To help the public understand the contents of these datasets, the US Federal Election Commission (FEC) has provided a data dictionary to supplement the raw candidate and contributions files. We can use the FEC’s data dictionary to inform our profiling of individual values. If you examine the data dictionary, you can see the constraints that define permissible values for each column in the dataset.


Data dictionaries are frequently generated as the output of the metadata-producing actions during the raw data stage. Data dictionaries define the permissible valid values in each column and can also explain the contents of the dataset.

We’re going to begin by looking at the “Candidate Master File” for election year 2015–2016. In case you’re not familiar with US election rules, this file contains information about all of the candidates who filed the appropriate form to be included in an upcoming election. It also includes candidates with active election committees, even if the election that they have registered for is not the current election. As you examine this file, you might also notice some creative candidate names; even though these candidates submitted paperwork to be included in an election, they might not have actually appeared on individual state ballots.

We want to use profiling to answer two specific questions:

  • Are there any values in columns that are syntactically invalid given the scope of our project?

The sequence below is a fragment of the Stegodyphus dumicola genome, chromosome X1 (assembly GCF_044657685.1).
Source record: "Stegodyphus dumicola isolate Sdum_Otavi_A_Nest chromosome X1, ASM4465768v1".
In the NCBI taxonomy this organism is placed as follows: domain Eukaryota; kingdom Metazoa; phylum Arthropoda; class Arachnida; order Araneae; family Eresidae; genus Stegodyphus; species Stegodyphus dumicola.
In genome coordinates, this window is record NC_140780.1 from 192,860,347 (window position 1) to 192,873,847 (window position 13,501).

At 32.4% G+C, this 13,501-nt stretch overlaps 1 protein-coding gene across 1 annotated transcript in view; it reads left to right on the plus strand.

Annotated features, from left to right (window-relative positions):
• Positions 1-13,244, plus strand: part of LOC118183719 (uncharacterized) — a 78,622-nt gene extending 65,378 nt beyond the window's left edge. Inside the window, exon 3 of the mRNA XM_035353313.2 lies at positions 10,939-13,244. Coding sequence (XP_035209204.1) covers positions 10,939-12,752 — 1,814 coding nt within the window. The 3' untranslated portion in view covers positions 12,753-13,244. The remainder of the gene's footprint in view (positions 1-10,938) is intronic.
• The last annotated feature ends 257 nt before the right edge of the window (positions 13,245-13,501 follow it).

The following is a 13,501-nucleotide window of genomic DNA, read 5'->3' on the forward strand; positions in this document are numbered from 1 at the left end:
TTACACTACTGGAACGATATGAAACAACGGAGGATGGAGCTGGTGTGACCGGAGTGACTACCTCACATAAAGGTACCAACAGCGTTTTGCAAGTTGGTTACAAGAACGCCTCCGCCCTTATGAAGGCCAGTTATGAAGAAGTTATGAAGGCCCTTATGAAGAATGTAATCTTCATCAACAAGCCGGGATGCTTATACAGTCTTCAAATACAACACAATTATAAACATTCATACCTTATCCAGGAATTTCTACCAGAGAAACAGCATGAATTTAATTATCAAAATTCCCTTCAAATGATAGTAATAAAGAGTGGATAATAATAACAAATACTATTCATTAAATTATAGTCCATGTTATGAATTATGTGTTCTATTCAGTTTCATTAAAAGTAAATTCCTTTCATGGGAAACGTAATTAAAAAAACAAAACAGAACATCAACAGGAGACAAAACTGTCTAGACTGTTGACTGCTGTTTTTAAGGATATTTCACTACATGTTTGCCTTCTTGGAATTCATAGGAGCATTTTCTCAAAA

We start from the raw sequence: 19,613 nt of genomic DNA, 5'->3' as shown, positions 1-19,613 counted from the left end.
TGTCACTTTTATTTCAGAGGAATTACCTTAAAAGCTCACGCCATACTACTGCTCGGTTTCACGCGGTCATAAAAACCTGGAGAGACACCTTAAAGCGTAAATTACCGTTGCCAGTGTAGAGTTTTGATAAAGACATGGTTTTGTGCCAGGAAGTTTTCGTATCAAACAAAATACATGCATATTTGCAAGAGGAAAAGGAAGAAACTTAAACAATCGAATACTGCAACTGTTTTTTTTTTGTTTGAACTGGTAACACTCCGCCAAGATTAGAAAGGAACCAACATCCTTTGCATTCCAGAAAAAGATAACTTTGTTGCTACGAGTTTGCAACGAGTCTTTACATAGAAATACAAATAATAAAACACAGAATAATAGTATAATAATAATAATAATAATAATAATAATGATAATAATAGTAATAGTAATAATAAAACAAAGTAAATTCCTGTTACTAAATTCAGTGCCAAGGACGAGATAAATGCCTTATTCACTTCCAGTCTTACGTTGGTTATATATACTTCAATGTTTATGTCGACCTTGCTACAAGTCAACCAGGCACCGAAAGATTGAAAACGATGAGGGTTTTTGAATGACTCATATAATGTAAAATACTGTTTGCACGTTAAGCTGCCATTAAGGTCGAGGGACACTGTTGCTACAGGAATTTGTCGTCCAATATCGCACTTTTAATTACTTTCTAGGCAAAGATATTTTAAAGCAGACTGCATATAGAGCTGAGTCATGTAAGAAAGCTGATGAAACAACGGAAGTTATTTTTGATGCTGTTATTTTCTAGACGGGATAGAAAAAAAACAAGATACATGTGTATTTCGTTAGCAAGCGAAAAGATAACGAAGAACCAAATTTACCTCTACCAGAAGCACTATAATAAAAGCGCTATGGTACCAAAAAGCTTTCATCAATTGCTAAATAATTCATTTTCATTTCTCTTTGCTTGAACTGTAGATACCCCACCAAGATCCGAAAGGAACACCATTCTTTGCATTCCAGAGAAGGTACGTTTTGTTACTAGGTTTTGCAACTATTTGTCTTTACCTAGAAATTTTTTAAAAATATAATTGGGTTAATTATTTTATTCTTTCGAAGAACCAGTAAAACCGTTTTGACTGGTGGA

• Is the range of values in each column valid given the scope of our project?

Syntactic Profiling in the Candidate Master File

Let’s begin by profiling the two US state columns. We want to assess whether the values contained in those columns are syntactically valid. In the FEC’s data dictionary, column 5 represents the state of the office for which the candidate is running, and column 14 represents the state of the candidate’s mailing address.

Focusing on column 5, we can begin by collecting a list of all the unique values in the column. This is a common first step when performing syntactic profiling. This operation produces a list of 57 unique values. We know that there are 50 US states that have voting representatives in the US Congress, and 5 US territories and the District of Columbia with nonvoting representatives in the US Congress. Additionally, if we look at the data dictionary, we can see that column 5 can contain a nonstate value, “US,” in records that represent candidates who are running for president. So, at first glance, it seems reasonable that there would be 57 possible syntactically valid locations in column 5.